Dune Helleborine: (Epipactis dunensis) Amazing to see such a rare and unassuming wild orchid in such a strange place, a grassy verge on the edge of a park in a University!
I've never visited Edge Hill before and strck gold by choosing a Sunday to go, good parking and no one acost me. The uni is a lovley place, with a ornimental pond full of Mallard and lost of manicured garden style areas.
This species is nationally scarce with fewer than 100 hectad records for the species.
The leaves are small, yellow-green and arranged in two rows up the stem, typically 30 - 35 cm tall and difficult to spot.
Purple Emperor: Number one was this beauty, the very large and very tricky to see Purple Emperor or Britain's "rock star butterfly."
They are Britain’s second largest butterfly, with a wingspan of more than 8cm and they are very elusive, flying high in the tree tops of woodlands to feed on aphid honey dew and tree sap.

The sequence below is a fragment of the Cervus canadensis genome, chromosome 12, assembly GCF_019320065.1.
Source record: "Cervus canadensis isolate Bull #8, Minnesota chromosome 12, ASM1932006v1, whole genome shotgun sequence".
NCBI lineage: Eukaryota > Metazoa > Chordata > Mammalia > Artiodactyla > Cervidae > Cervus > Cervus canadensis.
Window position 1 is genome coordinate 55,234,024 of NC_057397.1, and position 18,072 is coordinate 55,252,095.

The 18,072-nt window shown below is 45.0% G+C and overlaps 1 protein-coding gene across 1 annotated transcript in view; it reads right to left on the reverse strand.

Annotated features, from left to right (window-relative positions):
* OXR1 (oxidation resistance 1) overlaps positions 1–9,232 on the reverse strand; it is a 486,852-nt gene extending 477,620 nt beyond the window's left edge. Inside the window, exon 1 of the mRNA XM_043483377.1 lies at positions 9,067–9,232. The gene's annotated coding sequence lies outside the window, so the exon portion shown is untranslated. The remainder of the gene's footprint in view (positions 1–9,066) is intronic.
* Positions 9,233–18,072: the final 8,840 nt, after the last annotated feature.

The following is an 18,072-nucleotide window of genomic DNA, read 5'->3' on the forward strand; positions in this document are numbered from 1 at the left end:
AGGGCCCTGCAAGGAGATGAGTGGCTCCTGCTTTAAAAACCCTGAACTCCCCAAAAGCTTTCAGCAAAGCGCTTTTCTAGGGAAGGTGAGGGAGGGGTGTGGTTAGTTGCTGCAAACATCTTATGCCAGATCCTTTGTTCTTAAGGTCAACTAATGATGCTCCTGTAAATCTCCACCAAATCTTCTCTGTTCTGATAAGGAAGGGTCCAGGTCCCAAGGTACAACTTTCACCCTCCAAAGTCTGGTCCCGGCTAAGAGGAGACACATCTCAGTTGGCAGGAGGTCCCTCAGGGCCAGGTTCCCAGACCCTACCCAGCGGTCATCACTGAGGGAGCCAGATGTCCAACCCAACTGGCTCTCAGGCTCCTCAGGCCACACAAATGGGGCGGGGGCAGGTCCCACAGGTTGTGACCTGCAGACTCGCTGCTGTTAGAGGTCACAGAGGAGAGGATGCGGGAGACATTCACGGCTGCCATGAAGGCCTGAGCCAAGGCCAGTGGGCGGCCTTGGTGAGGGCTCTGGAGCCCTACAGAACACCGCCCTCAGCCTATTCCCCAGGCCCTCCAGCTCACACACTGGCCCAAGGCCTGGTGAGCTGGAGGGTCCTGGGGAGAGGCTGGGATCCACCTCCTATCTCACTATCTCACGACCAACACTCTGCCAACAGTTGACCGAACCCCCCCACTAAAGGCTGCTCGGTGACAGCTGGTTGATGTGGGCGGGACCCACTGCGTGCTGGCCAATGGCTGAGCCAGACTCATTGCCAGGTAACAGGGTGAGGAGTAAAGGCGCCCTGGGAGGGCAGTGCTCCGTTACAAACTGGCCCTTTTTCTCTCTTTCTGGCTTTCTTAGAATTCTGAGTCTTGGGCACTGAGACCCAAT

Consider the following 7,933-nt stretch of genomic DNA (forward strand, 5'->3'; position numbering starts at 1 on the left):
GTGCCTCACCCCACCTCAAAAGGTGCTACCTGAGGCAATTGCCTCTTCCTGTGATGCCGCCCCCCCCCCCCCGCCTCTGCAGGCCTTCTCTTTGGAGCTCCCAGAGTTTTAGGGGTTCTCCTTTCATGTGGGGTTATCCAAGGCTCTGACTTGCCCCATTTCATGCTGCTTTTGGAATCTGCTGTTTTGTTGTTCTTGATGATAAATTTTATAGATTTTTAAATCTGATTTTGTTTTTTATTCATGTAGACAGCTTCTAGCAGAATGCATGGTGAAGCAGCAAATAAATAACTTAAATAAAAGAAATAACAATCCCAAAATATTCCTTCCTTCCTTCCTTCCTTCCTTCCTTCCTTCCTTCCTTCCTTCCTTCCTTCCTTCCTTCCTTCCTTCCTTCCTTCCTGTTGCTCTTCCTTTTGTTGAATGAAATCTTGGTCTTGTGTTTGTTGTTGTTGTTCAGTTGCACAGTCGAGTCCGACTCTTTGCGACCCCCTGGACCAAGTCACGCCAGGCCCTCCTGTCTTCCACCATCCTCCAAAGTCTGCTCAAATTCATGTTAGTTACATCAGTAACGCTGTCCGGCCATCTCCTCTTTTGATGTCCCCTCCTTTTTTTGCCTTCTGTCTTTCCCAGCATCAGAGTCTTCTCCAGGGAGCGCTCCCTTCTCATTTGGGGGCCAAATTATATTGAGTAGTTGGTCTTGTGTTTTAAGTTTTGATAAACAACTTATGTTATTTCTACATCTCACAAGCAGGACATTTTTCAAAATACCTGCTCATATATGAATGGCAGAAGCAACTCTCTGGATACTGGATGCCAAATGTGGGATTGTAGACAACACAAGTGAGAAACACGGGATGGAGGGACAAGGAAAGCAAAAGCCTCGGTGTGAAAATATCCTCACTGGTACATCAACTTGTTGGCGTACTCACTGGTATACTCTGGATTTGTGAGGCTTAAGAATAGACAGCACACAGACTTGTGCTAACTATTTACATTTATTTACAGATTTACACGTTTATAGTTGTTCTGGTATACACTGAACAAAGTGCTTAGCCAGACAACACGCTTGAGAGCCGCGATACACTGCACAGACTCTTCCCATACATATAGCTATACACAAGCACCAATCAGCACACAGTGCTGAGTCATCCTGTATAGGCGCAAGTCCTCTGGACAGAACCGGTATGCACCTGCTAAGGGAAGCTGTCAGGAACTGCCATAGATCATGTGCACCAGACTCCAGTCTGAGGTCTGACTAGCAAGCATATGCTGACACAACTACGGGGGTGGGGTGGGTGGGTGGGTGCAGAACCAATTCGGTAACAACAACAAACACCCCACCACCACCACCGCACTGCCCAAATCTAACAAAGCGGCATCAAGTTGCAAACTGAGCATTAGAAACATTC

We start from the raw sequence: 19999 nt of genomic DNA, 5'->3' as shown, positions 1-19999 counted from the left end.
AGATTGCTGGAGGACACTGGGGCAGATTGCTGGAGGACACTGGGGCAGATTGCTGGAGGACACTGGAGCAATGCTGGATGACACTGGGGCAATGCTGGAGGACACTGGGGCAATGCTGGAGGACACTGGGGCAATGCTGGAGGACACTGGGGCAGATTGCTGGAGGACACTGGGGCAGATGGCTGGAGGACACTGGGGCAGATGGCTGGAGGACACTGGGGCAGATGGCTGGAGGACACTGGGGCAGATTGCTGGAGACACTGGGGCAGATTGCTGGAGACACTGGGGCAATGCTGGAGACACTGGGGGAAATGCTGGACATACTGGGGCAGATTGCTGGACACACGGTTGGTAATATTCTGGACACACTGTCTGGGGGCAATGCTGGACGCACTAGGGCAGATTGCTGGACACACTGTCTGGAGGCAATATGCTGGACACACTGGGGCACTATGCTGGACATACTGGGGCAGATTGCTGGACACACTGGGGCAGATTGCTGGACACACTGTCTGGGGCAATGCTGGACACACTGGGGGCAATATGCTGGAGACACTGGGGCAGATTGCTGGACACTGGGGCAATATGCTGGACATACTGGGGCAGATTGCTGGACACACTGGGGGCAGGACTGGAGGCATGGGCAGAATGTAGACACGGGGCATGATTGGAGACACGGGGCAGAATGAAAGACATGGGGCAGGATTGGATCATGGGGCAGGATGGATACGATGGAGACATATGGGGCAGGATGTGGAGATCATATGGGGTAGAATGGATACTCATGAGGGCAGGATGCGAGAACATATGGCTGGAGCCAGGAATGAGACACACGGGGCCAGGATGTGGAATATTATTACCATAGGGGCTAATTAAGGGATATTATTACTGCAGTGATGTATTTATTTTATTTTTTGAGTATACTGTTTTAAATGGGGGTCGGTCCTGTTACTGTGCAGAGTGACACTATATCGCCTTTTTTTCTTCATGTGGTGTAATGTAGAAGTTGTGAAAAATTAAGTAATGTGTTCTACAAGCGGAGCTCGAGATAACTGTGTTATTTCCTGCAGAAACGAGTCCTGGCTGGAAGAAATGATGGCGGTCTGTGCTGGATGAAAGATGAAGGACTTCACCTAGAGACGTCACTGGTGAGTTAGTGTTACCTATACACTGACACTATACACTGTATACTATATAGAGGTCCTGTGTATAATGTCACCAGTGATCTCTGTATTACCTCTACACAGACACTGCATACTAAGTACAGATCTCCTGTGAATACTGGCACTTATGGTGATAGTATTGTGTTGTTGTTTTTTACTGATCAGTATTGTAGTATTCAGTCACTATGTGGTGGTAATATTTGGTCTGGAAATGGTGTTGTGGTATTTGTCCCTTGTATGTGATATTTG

Silver-washed Fritillary: The woods were awash with all sorts of bugs, birds and butterflies and it was deep in the woods where I saw the largest populations of Fritillaries.
White Admiral: Another new butterfly to add to my list was this, the White Admiral, another woodland species and a delight to behold as it literally glides along forest rides, flying from tree to forest floor and back up with only a few effortless wing beats.
Marbled White: In the middle of the park, between the visitor centre and woodlands there is a small raised area which contains a wild flower meadow.
The place was full of fluttering butterflies.